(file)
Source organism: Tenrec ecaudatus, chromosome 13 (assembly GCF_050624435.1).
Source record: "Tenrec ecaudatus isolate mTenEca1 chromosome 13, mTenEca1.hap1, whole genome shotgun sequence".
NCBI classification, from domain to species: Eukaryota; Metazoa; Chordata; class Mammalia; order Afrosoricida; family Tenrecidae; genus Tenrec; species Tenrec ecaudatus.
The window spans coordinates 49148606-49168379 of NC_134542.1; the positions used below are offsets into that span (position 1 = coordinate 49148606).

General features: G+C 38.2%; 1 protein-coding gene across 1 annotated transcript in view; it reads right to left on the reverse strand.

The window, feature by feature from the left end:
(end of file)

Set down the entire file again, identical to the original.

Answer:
Source organism: Tenrec ecaudatus, chromosome 13 (assembly GCF_050624435.1).
Source record: "Tenrec ecaudatus isolate mTenEca1 chromosome 13, mTenEca1.hap1, whole genome shotgun sequence".
NCBI classification, from domain to species: Eukaryota; Metazoa; Chordata; class Mammalia; order Afrosoricida; family Tenrecidae; genus Tenrec; species Tenrec ecaudatus.
The window spans coordinates 49148606-49168379 of NC_134542.1; the positions used below are offsets into that span (position 1 = coordinate 49148606).

General features: G+C 38.2%; 1 protein-coding gene across 1 annotated transcript in view; it reads right to left on the reverse strand.

The window, feature by feature from the left end: